The month of September was beautiful with many warm days and just the crisp hint of fall in the air. After the Celebrate Our River Event on the last Saturday in August things begin to slow down a bit for WRIG; the field crew members have completed their summer work and classes have resumed. We are now looking forward to organizing fall education events and starting to brainstorm about next year’s projects. It’s never too early to begin planning, so let us know if you have any areas of concern in our waterways or if you would like native trees planted on your property next summer!
Once again, we were fortunate to have a fantastic field crew for the summer season. We were able to accomplish an incredible amount this year and hope that the fish have already experienced easier passage through the streams. WRIG starts the summer field season off with tree planting. All of the trees and shrubs that we plant are native to PEI and are provided by the Green Spaces Program through the province. We carefully consider each of our planting sites and generate a list of trees that have proper growing conditions that match the site with the ultimate hope of increased survival of the young trees. This year, the WRIG field crew planted approximately 1,000 trees at 11 different sites in the Wheatley River watershed and sub-watersheds. Many trees were also given away at community events-thank you to everyone who is dedicated to the planting and care of trees on our beautiful island!
In addition to tree planting, the WRIG summer field crew spends a lot of time in the streams. One of our priorities is to remove blockages that are impeding fish passage from the lower sections of the rivers to the headwaters. The headwaters, or furthest upstream reaches of the streams, are fed by groundwater springs and feature cold, fresh water. These areas are of critical importance to the health of the watershed as they are the starting point of our rivers. The cold water is also preferred by brook trout that need cooler water temperatures and rocky substrate for successful spawning. This year we were able to walk over 8km of stream which is a significant amount! In the sections walked, the field crew removed blockages, trimmed back low hanging alders, and placed brush mats to trap suspended sediment and help stabilize stream banks. While it is important to remove debris that obstructs the movement of fish, some woody cover is still needed in the streams to provide refuge for the animals in our waterways. This year, WRIG had a Riparian Health Assessment Technician as part of our team. We were able to conduct assessments along over 13km of stream which will be used to guide future work. The field crew supervisor’s report and the riparian health assessment report will be posted on our website later this fall for anyone interested in reading more details about the 2016 summer field season.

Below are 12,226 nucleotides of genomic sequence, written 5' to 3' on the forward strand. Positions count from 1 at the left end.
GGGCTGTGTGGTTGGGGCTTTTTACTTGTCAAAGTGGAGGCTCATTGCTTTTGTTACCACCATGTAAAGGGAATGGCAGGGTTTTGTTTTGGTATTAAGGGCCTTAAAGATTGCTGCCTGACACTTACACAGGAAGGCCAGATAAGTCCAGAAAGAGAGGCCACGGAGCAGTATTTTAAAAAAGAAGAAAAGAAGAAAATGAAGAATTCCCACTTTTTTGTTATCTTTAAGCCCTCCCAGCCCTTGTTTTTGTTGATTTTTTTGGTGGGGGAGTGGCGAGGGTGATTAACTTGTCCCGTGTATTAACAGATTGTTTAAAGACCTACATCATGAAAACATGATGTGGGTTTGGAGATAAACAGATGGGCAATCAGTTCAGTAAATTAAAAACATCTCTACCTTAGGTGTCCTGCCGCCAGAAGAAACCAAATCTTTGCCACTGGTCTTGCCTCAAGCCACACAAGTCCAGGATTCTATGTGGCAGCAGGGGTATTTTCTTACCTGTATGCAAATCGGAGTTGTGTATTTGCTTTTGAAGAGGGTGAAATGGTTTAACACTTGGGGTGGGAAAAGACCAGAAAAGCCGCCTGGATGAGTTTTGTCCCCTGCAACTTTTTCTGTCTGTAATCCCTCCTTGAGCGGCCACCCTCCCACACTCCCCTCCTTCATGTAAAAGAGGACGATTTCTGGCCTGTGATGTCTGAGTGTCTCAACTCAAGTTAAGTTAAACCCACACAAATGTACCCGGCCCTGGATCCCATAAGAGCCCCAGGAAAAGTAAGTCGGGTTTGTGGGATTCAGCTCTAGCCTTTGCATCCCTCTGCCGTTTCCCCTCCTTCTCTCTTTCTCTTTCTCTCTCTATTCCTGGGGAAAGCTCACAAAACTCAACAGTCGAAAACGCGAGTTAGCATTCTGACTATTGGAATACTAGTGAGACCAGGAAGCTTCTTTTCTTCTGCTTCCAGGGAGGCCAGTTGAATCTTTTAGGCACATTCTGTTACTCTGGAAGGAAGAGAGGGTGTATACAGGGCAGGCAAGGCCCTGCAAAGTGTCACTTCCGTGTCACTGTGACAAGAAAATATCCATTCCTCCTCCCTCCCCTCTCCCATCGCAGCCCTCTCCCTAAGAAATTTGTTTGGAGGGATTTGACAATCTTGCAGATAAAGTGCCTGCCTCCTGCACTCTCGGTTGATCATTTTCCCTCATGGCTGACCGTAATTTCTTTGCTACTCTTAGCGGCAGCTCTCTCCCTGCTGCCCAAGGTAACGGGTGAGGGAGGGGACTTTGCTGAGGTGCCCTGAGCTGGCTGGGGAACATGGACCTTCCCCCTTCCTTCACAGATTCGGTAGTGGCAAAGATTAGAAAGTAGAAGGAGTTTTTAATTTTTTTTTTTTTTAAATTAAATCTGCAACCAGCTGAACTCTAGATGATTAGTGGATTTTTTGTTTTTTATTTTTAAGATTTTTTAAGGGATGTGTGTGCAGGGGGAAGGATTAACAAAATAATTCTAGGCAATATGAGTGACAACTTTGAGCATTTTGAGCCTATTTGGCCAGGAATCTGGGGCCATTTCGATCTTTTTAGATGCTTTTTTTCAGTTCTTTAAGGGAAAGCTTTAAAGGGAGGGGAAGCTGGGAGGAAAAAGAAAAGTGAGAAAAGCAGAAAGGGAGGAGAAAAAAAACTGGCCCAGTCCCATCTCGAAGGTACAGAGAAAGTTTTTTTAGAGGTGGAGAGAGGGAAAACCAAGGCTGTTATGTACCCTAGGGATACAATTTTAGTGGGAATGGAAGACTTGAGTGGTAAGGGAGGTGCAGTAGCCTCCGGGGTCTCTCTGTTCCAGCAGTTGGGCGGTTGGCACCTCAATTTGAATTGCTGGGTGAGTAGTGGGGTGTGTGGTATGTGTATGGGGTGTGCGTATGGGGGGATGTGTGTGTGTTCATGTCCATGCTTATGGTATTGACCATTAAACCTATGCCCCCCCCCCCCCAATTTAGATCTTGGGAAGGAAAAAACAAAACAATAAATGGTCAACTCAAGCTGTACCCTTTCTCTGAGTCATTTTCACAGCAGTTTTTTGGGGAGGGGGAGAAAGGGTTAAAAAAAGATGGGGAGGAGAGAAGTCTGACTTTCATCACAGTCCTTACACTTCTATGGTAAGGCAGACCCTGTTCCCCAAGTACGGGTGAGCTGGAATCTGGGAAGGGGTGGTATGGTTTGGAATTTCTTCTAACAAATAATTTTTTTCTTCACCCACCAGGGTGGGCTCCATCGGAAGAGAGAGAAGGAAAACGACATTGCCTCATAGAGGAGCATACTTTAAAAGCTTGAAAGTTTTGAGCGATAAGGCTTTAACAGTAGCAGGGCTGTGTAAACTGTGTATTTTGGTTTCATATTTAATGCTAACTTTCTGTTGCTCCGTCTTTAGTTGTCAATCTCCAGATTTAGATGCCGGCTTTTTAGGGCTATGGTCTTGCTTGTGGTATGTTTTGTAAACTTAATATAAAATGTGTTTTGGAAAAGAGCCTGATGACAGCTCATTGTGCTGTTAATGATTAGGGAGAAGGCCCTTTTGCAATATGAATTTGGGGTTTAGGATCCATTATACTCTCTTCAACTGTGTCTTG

Our Celebrate Our River Event and River Duck Race on August 27th was a great success! We had an excellent turnout and are incredibly grateful for the support of our community. We had a BBQ with informational displays presented by our staff followed by the River Duck Race. The Race this year was quite exciting as the wind and the tides were working against the ducks. Many thanks go out to Emma Spence and Hailey Blacquiere, WRIG staff members, for their dedication to ensuring that the ducks would reach the finish line. They ended up swimming down the river behind the ducks, reaching the finish line to the sound of bagpipes and an excited crowd on the bridge cheering them on! Congratulations to this year’s winners: Audrey Gallant, Charlie McPhee, and Cindy Blacquiere! Thank you to everyone who came out and attended the event and a special thank you to our hard working volunteers who made this year’s event special.